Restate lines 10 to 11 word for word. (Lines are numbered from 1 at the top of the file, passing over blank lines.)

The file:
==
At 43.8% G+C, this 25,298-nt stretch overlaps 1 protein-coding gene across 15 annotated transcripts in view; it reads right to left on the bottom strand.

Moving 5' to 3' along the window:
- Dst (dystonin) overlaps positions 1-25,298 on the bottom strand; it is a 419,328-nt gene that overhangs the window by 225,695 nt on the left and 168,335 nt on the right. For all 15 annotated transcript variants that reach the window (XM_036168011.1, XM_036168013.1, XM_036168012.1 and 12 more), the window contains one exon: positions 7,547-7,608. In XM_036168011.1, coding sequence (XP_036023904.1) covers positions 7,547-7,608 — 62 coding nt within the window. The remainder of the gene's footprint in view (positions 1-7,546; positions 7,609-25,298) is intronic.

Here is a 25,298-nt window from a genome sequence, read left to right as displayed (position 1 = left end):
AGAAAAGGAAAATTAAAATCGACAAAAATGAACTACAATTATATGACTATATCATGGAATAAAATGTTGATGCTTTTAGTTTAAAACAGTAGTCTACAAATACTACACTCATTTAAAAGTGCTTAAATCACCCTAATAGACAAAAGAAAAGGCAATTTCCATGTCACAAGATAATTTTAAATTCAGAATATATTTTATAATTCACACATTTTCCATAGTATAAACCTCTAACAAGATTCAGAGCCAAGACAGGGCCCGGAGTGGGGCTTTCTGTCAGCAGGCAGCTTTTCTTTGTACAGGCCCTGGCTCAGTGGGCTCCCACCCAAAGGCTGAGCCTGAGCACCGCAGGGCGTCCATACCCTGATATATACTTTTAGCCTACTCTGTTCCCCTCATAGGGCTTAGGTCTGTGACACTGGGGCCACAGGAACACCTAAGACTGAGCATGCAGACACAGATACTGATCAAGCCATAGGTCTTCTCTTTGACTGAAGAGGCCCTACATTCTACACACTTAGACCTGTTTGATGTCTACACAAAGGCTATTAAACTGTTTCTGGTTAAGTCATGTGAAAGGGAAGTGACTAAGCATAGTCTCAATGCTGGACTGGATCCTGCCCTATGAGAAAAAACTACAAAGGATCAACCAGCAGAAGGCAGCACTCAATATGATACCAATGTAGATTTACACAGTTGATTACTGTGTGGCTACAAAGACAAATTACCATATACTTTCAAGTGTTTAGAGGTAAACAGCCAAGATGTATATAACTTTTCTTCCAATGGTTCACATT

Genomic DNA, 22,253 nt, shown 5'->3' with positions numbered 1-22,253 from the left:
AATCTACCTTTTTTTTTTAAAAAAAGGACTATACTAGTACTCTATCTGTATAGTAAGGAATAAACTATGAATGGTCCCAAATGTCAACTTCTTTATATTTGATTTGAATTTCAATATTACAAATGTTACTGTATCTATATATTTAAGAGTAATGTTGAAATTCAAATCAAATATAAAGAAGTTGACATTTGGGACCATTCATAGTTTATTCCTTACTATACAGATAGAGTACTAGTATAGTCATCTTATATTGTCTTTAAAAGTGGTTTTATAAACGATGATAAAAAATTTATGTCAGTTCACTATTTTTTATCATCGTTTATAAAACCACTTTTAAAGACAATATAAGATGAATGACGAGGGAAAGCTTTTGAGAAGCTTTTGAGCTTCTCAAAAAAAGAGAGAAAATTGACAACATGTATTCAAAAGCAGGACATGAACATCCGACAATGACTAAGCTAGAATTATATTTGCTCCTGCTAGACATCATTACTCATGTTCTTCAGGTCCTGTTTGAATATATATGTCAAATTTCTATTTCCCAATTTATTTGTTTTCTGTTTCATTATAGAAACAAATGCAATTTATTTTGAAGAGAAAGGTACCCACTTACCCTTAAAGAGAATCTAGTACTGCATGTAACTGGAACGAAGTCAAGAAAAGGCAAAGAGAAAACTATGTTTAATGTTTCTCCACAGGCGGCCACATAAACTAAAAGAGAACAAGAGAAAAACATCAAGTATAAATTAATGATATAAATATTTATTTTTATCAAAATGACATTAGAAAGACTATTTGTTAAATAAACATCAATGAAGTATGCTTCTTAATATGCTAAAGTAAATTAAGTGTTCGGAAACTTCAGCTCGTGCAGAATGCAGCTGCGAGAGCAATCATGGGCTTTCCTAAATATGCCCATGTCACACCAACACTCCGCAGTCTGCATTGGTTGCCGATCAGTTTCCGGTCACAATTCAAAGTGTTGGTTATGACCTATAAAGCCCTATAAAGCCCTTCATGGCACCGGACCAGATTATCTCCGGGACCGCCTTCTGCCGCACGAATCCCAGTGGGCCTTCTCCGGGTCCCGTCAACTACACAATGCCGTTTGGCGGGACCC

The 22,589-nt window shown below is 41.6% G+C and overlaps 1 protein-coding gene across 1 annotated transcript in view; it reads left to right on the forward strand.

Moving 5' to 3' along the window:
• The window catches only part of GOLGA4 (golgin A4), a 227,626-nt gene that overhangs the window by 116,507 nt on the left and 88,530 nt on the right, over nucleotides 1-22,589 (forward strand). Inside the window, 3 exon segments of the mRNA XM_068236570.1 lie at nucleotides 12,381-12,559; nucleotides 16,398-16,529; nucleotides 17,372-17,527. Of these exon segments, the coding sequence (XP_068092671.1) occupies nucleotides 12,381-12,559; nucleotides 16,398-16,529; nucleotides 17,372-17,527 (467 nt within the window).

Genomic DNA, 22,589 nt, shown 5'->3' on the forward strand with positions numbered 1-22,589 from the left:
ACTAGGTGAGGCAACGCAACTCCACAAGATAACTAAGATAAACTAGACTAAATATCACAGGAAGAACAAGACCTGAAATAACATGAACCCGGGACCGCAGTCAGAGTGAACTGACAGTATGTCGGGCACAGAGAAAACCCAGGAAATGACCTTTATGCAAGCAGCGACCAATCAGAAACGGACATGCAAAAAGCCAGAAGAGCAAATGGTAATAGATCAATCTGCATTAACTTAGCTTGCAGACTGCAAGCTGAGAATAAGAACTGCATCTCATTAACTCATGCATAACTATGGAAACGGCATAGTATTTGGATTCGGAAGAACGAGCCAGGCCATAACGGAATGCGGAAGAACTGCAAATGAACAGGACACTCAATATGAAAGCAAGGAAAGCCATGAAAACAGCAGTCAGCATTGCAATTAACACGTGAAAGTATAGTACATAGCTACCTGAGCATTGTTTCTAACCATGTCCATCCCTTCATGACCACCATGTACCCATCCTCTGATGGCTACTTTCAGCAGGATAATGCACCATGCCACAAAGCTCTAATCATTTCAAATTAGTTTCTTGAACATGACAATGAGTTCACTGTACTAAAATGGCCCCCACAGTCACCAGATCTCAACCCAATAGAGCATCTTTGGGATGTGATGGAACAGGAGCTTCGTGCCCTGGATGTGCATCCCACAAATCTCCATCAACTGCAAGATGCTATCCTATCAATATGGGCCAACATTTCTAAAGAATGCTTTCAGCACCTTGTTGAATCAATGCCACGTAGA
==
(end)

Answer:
• The window catches only part of GOLGA4 (golgin A4), a 227,626-nt gene that overhangs the window by 116,507 nt on the left and 88,530 nt on the right, over nucleotides 1-22,589 (forward strand). Inside the window, 3 exon segments of the mRNA XM_068236570.1 lie at nucleotides 12,381-12,559; nucleotides 16,398-16,529; nucleotides 17,372-17,527. Of these exon segments, the coding sequence (XP_068092671.1) occupies nucleotides 12,381-12,559; nucleotides 16,398-16,529; nucleotides 17,372-17,527 (467 nt within the window).

Genomic DNA, 22,589 nt, shown 5'->3' on the forward strand with positions numbered 1-22,589 from the left: